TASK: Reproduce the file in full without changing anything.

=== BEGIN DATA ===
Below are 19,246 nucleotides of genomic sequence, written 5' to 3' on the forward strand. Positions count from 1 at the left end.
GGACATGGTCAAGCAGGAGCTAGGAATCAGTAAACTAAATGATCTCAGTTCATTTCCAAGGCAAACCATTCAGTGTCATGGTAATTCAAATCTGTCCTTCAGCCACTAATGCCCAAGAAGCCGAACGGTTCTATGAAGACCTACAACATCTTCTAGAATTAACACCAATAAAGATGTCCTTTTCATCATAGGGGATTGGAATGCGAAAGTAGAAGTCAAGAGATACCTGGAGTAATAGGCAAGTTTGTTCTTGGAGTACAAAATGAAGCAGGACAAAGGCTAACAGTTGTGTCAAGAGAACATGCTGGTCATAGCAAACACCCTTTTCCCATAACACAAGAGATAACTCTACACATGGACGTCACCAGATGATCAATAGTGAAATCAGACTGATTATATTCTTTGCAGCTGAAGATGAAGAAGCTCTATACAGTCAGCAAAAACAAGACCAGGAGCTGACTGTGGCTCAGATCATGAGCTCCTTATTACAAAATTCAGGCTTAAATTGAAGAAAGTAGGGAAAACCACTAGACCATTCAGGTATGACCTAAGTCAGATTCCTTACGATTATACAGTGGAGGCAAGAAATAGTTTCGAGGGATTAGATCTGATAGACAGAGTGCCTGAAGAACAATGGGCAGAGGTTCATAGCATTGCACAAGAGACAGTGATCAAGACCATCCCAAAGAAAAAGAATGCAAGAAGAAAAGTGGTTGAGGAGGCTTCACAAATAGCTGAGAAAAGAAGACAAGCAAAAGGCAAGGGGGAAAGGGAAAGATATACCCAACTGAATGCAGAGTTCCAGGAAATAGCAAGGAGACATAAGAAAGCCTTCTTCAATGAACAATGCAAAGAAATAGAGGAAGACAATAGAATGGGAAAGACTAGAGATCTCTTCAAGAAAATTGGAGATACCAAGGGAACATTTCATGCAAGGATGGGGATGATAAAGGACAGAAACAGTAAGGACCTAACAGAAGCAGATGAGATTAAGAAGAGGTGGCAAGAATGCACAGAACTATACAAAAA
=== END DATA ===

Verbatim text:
Below are 19,246 nucleotides of genomic sequence, written 5' to 3' on the forward strand. Positions count from 1 at the left end.
GGACATGGTCAAGCAGGAGCTAGGAATCAGTAAACTAAATGATCTCAGTTCATTTCCAAGGCAAACCATTCAGTGTCATGGTAATTCAAATCTGTCCTTCAGCCACTAATGCCCAAGAAGCCGAACGGTTCTATGAAGACCTACAACATCTTCTAGAATTAACACCAATAAAGATGTCCTTTTCATCATAGGGGATTGGAATGCGAAAGTAGAAGTCAAGAGATACCTGGAGTAATAGGCAAGTTTGTTCTTGGAGTACAAAATGAAGCAGGACAAAGGCTAACAGTTGTGTCAAGAGAACATGCTGGTCATAGCAAACACCCTTTTCCCATAACACAAGAGATAACTCTACACATGGACGTCACCAGATGATCAATAGTGAAATCAGACTGATTATATTCTTTGCAGCTGAAGATGAAGAAGCTCTATACAGTCAGCAAAAACAAGACCAGGAGCTGACTGTGGCTCAGATCATGAGCTCCTTATTACAAAATTCAGGCTTAAATTGAAGAAAGTAGGGAAAACCACTAGACCATTCAGGTATGACCTAAGTCAGATTCCTTACGATTATACAGTGGAGGCAAGAAATAGTTTCGAGGGATTAGATCTGATAGACAGAGTGCCTGAAGAACAATGGGCAGAGGTTCATAGCATTGCACAAGAGACAGTGATCAAGACCATCCCAAAGAAAAAGAATGCAAGAAGAAAAGTGGTTGAGGAGGCTTCACAAATAGCTGAGAAAAGAAGACAAGCAAAAGGCAAGGGGGAAAGGGAAAGATATACCCAACTGAATGCAGAGTTCCAGGAAATAGCAAGGAGACATAAGAAAGCCTTCTTCAATGAACAATGCAAAGAAATAGAGGAAGACAATAGAATGGGAAAGACTAGAGATCTCTTCAAGAAAATTGGAGATACCAAGGGAACATTTCATGCAAGGATGGGGATGATAAAGGACAGAAACAGTAAGGACCTAACAGAAGCAGATGAGATTAAGAAGAGGTGGCAAGAATGCACAGAACTATACAAAAA